Spiritual pointers & practices are medicine for specific conditions

This is another basic topic I thought I would revisit.

Pointers and spiritual practices are medicine for a condition.


Each one is medicine for a specific condition. That means we need some experience and discernment to see which one may be helpful in any one case.

They help us shift out of a place where we are stuck. These are places where we are stuck due to separation consciousness, and they eventually help us unstick from separation consciousness itself.

Some are more universally useful and some are more specific to specific phases and conditions. I love the more universal ones, but also sometimes use more specific ones.

The pointers are not meant to reflect any final or absolute truth. These too are medicine to help us unstick from a certain viewpoint or position.


Here are examples from some of the practices I find most helpful. These are all relatively universal and work for a range of different conditions and at most phases of the awakening process. They are, in a sense, the adaptogens of spiritual practice.

The Work of Byron Katie helps us unstick from holding a thought as true, and identifying with the viewpoint of the thought. Through the Judge Your Neighbor worksheet, we get to identify a number of stressful thoughts about something specific, and we are then led through the four questions and the turnarounds to examine each one. We get to see we can’t know for certain, what happens when we hold onto the thought as true, how it would be without it, and the validity in the reversals of the initial thought. Each one of these helps us unstick, and together, they can work miracles.

Living Inquiries is based on traditional Buddhist inquiry, and it helps us unstick from taking appearances at face value. We get to see how thoughts – in the form of mental images and words, combine with sensations so that sensations lend a sense of solidity, substance, and truth to the thoughts, and the thoughts give a sense of meaning to the sensations. Exploring this, the mental “glue” softens a bit and we get to recognize a thought as a thought and sensations as sensations, and this helps us unstick from beliefs and identifications.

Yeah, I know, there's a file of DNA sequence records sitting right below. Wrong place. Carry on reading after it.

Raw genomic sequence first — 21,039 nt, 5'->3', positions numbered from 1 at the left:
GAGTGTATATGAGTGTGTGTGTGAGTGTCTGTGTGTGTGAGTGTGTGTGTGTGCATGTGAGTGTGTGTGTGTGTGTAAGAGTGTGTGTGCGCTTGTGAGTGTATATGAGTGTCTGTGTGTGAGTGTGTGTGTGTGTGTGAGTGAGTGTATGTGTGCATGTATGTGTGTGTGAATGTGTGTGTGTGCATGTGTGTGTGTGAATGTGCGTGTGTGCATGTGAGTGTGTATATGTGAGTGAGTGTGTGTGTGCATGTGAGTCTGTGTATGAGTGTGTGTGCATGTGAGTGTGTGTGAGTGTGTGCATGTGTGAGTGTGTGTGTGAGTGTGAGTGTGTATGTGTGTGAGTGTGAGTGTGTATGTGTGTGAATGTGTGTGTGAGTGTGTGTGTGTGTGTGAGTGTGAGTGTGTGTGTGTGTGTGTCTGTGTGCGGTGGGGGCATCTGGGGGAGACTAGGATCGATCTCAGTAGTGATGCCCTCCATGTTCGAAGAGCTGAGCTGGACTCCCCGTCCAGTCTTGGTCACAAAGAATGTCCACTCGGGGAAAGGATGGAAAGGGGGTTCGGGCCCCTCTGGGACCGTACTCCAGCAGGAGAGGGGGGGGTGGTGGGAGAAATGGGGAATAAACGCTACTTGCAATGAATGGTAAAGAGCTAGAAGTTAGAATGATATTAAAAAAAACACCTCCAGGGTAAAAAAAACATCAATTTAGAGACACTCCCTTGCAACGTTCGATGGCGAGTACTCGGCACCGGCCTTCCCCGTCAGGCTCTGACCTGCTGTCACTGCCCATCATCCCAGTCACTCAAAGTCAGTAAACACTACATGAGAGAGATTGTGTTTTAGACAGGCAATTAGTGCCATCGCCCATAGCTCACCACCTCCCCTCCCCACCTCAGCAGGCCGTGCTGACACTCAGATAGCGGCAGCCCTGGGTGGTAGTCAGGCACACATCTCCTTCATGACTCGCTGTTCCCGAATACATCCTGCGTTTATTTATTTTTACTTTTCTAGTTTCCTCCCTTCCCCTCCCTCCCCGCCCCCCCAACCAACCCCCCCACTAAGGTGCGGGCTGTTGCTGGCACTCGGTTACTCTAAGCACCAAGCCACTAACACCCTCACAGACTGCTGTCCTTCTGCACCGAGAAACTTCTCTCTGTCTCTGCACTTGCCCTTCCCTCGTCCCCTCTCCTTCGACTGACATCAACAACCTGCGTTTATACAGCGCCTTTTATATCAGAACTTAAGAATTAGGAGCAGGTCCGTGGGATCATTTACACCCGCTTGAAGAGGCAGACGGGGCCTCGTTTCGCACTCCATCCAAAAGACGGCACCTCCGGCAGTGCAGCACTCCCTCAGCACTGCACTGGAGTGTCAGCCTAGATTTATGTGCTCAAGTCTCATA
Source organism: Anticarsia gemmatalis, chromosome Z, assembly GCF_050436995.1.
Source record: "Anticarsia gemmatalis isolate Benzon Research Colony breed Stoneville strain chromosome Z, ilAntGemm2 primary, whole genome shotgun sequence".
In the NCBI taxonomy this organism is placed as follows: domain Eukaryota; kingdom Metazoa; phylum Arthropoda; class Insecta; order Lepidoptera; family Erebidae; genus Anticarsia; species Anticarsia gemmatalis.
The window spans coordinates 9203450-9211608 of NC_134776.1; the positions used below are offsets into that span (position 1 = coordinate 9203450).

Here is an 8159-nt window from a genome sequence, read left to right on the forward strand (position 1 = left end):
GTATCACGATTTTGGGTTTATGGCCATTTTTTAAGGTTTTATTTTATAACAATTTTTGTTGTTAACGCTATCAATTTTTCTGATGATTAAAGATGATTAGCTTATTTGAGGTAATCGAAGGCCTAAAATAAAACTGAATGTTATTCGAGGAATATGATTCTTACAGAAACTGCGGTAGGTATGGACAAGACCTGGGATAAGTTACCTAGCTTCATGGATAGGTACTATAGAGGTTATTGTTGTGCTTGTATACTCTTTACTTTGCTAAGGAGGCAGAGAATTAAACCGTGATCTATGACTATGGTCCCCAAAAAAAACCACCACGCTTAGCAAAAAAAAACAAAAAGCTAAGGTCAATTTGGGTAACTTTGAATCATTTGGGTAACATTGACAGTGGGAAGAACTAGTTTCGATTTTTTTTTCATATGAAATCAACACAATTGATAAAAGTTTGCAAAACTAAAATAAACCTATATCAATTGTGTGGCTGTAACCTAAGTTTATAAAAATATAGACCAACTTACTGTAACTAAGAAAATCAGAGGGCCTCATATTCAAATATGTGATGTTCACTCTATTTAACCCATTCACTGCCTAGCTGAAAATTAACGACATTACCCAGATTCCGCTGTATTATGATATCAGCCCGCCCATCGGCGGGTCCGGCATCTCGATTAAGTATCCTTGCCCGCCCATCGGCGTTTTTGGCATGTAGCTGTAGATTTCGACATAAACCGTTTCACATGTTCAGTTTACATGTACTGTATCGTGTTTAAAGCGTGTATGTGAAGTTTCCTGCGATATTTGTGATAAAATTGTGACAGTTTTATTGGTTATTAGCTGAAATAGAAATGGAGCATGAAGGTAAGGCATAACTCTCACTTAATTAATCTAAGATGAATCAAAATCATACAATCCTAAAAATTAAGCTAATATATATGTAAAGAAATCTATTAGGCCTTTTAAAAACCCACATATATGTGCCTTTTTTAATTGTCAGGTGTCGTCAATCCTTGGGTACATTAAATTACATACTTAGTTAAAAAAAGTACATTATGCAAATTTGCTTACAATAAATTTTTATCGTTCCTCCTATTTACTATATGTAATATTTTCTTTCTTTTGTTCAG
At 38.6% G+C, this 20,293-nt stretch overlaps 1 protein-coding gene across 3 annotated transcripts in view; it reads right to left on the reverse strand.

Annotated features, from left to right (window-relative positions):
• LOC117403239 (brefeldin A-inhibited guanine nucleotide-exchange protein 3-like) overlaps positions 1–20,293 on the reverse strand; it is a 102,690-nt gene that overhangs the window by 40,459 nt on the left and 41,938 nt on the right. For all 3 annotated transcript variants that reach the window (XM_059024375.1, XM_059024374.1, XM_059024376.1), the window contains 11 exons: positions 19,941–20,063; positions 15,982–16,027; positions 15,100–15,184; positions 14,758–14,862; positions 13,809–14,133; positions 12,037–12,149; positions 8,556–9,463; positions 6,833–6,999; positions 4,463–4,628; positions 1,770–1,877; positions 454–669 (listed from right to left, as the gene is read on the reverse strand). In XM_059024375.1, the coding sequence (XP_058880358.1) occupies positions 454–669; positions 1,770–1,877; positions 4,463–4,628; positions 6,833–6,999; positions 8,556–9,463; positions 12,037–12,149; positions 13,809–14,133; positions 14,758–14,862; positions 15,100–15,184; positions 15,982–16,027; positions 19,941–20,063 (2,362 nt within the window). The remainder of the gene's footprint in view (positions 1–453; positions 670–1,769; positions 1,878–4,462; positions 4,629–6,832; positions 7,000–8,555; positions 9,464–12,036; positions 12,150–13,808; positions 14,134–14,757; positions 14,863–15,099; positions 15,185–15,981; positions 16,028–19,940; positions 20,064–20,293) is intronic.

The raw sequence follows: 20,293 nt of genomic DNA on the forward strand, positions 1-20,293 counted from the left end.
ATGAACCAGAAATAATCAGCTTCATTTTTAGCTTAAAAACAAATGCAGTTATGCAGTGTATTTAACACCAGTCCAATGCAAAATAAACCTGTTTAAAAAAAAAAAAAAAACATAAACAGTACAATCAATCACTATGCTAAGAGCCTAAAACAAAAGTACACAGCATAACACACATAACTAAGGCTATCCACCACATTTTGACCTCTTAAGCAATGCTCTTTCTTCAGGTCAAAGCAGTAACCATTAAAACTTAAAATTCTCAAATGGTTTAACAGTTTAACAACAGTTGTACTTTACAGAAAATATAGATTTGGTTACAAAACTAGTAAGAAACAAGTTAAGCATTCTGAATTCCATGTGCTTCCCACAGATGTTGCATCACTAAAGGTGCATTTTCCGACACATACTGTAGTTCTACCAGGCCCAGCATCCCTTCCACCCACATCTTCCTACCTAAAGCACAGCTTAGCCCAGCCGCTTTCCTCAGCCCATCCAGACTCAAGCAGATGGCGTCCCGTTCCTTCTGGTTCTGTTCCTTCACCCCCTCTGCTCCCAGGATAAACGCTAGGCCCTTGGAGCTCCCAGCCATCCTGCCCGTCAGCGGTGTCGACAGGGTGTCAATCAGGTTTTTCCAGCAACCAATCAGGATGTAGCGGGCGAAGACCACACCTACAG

We also get to see how our mental field functions as an overlay on the world, giving it all labels, interpretations, associations, and stories, and that these are thoughts and not inherent in what they appear to be about. This helps us unstick from taking our labels, stories, and associations as inherent in what they refer to.

Heart-centered practices help us shift how we relate to ourselves, others, situations, and life in general. Practices like tonglen, ho’oponopono, and metta help us unstick from an adversarial relationship and struggle to befriending what’s here.

Basic meditation is to notice and allow what’s here, and to also notice that what’s here – whatever is here in our experience – is already noticed and allowed. This helps us unstick from identifying too much with any particular thought and as something in particular within the content of our experience. We recognize all our experiences as happening within and as what we are, and it all lives its own life.

Headless experiments & the Big Mind process help us unstick from taking ourselves as something in particular within our field of experience (e.g. this human self) and find ourselves as what it all happens within and as. This is obviously helpful if we are not used to noticing this, and it can be helpful even if we are used to it – it can help us clarify.